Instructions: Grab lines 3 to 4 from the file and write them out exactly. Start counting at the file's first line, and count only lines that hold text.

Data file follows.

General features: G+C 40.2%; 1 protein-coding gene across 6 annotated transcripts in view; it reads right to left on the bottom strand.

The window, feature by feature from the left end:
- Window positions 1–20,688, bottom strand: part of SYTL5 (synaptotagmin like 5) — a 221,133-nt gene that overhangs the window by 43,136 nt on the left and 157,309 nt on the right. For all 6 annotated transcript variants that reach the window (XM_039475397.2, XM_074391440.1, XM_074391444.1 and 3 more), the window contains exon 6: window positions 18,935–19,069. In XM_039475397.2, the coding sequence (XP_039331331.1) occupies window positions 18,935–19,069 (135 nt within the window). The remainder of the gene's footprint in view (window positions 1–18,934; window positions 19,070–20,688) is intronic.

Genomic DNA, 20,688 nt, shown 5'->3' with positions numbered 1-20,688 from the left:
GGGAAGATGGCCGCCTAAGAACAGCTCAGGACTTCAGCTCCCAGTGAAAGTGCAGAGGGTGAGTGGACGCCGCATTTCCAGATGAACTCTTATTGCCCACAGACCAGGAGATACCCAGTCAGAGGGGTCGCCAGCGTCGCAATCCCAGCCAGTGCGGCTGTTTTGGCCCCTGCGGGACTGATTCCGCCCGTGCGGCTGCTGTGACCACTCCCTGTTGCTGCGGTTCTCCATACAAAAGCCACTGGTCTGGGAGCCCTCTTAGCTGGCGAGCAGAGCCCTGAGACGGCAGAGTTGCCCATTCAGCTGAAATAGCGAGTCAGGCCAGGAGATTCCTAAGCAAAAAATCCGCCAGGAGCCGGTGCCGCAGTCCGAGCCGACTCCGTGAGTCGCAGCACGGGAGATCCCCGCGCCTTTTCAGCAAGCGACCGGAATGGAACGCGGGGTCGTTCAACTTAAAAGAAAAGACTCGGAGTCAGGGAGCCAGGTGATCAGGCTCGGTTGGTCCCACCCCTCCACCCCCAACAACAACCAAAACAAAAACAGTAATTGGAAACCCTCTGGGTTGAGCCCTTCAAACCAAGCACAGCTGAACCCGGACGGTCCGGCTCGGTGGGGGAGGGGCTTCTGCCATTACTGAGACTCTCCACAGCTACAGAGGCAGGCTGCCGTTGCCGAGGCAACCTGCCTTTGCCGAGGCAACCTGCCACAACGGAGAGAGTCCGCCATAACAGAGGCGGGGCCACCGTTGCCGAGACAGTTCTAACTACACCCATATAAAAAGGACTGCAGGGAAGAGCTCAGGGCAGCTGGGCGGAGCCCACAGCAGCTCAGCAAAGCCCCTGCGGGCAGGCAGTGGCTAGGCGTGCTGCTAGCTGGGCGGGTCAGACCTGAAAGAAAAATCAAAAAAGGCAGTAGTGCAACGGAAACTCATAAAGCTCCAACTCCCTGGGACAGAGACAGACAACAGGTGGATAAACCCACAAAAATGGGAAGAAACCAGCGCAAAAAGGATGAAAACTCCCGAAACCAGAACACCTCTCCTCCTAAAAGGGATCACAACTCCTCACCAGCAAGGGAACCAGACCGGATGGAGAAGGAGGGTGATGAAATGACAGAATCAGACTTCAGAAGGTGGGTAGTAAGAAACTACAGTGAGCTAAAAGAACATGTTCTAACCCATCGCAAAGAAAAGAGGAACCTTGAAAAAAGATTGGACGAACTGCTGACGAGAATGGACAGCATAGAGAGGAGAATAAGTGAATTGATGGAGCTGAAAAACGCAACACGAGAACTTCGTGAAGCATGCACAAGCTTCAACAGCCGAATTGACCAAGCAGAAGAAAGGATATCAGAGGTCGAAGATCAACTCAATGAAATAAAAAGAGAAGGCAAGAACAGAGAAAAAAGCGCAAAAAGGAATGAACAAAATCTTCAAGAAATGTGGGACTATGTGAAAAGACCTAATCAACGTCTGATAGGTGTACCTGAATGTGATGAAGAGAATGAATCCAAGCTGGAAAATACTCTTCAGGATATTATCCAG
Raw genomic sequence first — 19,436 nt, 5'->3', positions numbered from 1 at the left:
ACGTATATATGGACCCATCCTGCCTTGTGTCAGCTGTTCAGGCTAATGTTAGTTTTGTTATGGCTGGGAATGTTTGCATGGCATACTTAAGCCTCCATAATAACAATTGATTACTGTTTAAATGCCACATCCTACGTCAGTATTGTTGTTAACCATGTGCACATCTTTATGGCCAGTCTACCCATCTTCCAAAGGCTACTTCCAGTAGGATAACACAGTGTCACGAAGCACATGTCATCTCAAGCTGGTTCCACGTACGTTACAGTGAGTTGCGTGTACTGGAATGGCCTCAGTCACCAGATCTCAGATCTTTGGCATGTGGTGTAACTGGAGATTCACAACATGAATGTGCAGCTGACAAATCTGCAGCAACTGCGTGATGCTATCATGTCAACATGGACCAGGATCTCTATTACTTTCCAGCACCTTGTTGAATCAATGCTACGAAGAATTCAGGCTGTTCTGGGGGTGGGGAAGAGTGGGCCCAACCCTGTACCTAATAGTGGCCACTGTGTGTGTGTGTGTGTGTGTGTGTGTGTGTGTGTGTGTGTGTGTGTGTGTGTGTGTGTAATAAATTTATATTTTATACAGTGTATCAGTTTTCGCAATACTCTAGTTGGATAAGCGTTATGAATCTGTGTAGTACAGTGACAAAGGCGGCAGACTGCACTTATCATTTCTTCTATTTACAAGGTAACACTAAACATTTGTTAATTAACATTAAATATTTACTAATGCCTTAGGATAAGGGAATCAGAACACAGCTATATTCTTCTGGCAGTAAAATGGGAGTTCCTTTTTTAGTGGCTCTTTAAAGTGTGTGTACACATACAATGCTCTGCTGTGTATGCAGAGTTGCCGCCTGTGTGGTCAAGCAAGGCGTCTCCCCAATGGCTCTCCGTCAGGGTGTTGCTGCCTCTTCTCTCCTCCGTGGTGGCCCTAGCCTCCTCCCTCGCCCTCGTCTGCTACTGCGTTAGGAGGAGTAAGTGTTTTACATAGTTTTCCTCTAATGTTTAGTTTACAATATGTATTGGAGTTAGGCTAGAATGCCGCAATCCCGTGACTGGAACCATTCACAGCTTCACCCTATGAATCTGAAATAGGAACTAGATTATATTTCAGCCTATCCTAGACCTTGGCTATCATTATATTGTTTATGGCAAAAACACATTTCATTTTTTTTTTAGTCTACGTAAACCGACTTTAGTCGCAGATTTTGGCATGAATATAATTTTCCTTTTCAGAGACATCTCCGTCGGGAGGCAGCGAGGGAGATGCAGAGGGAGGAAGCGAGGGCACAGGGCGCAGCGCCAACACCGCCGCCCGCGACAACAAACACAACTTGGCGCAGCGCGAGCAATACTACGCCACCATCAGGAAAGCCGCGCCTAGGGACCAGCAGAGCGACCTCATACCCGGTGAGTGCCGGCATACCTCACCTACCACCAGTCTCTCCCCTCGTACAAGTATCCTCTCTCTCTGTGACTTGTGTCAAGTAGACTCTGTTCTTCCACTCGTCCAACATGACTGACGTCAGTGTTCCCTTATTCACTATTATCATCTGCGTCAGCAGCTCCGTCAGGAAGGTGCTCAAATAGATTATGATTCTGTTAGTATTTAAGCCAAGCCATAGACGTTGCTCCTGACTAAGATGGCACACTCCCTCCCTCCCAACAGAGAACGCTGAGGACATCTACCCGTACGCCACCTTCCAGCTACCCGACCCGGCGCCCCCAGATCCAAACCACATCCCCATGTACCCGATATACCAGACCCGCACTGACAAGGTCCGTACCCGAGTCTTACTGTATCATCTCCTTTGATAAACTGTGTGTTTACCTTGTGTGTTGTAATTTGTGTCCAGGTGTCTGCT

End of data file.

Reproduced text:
- Window positions 1–20,688, bottom strand: part of SYTL5 (synaptotagmin like 5) — a 221,133-nt gene that overhangs the window by 43,136 nt on the left and 157,309 nt on the right. For all 6 annotated transcript variants that reach the window (XM_039475397.2, XM_074391440.1, XM_074391444.1 and 3 more), the window contains exon 6: window positions 18,935–19,069. In XM_039475397.2, the coding sequence (XP_039331331.1) occupies window positions 18,935–19,069 (135 nt within the window). The remainder of the gene's footprint in view (window positions 1–18,934; window positions 19,070–20,688) is intronic.

Genomic DNA, 20,688 nt, shown 5'->3' with positions numbered 1-20,688 from the left: